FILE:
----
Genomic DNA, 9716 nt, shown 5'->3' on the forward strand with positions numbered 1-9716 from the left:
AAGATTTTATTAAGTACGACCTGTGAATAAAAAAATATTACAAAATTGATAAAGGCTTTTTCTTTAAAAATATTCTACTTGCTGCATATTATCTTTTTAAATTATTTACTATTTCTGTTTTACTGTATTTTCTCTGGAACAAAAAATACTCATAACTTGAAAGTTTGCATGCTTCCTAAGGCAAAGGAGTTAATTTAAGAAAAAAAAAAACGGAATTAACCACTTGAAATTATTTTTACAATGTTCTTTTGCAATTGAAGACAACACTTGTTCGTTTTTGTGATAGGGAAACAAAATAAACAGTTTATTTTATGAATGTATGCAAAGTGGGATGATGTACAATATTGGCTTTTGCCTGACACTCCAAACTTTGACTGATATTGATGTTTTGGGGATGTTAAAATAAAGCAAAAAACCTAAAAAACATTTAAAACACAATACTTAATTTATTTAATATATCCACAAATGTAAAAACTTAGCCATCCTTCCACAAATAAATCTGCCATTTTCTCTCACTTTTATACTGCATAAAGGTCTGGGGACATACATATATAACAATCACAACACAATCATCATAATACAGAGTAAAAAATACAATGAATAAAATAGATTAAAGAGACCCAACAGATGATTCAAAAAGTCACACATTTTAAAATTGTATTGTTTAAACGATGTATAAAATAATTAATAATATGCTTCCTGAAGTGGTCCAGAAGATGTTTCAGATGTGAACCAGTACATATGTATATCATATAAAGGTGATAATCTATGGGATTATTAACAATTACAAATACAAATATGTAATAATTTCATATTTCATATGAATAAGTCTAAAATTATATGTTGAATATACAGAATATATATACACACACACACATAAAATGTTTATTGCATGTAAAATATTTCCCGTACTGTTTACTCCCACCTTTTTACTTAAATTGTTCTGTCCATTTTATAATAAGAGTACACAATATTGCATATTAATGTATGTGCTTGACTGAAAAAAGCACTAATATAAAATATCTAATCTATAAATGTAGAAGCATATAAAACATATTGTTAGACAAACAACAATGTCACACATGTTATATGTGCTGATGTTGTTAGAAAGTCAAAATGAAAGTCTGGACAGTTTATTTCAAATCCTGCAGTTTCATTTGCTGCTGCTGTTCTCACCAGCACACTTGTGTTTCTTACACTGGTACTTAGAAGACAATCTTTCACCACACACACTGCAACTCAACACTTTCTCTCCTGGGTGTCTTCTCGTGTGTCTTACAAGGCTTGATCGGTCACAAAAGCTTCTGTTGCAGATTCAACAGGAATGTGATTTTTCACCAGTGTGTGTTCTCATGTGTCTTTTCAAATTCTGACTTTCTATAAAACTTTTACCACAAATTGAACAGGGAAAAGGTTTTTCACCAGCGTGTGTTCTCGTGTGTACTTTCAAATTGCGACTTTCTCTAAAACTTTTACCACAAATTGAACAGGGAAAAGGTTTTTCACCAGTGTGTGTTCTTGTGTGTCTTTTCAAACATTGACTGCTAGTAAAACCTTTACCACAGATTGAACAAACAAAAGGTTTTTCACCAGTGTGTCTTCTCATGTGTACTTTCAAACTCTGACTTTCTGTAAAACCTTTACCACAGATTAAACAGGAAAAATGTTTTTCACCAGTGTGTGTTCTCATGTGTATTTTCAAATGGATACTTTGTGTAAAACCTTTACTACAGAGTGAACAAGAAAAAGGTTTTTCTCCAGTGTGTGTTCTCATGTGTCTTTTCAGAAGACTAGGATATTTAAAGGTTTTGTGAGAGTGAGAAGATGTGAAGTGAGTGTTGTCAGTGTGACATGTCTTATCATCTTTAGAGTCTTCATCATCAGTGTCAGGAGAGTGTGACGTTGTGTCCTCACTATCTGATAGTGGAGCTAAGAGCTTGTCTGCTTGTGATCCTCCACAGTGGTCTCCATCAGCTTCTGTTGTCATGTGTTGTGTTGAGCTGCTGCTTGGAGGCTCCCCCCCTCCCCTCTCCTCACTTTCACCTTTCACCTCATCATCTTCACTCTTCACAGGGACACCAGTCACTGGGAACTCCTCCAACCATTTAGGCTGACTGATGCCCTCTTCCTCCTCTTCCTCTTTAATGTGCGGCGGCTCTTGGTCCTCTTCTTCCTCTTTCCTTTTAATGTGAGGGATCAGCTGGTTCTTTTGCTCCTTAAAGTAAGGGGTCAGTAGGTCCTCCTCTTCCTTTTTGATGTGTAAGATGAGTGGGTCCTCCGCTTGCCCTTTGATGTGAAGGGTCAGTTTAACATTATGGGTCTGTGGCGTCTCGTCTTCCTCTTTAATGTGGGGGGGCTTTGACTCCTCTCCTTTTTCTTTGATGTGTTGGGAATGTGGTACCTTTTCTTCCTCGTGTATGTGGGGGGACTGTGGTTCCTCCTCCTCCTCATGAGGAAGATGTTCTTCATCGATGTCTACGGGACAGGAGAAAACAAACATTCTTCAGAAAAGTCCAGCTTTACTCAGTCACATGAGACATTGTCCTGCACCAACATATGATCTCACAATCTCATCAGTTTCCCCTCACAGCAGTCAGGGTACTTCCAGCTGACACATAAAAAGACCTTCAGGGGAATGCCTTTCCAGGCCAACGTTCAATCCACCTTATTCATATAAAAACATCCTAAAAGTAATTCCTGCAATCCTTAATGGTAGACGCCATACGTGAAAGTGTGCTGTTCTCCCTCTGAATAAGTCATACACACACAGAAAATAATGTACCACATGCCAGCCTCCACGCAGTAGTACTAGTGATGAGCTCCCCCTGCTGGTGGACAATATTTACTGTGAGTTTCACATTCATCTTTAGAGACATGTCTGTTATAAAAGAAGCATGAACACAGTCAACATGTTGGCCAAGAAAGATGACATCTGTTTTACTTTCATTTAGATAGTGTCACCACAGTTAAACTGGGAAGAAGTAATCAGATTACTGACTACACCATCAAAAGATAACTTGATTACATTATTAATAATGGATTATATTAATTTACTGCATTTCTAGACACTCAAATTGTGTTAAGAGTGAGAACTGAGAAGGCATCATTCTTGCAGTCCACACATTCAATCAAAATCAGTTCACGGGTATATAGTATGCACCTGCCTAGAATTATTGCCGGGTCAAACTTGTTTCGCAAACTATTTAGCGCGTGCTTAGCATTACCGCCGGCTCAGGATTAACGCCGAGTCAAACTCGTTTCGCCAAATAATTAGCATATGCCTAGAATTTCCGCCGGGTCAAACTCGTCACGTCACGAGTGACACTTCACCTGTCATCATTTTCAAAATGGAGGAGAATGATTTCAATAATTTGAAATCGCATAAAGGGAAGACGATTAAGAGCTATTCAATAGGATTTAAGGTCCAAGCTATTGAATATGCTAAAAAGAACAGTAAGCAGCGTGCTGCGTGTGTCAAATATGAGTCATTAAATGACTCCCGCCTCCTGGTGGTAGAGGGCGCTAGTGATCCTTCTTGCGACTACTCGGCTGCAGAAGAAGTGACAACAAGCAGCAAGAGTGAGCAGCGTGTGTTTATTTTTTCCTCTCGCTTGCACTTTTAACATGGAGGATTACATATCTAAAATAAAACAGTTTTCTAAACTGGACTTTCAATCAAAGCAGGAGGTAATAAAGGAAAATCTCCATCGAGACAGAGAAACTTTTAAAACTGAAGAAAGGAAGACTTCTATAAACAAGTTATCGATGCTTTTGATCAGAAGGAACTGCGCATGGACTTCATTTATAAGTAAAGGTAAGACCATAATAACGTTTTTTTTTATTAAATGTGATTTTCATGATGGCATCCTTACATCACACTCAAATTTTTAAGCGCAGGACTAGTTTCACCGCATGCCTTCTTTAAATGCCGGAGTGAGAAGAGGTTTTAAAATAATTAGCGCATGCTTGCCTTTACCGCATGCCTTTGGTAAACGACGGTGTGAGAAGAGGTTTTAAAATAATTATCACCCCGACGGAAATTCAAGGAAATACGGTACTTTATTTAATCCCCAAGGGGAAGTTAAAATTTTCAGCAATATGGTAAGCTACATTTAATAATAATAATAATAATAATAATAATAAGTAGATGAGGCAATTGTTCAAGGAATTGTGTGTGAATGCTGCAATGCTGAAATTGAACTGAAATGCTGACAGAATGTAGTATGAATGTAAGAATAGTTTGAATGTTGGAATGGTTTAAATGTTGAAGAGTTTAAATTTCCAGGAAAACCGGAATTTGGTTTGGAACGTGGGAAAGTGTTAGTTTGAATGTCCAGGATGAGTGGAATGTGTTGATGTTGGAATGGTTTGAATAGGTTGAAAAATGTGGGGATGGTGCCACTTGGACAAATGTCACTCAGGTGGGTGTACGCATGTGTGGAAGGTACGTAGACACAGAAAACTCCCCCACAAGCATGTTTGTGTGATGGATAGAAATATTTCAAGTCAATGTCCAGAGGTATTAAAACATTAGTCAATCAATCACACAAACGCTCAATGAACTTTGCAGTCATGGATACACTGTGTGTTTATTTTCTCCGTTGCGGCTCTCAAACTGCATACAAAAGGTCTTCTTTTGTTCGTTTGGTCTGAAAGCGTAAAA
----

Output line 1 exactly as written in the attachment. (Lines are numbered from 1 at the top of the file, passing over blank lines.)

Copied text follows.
Genomic DNA, 9716 nt, shown 5'->3' on the forward strand with positions numbered 1-9716 from the left: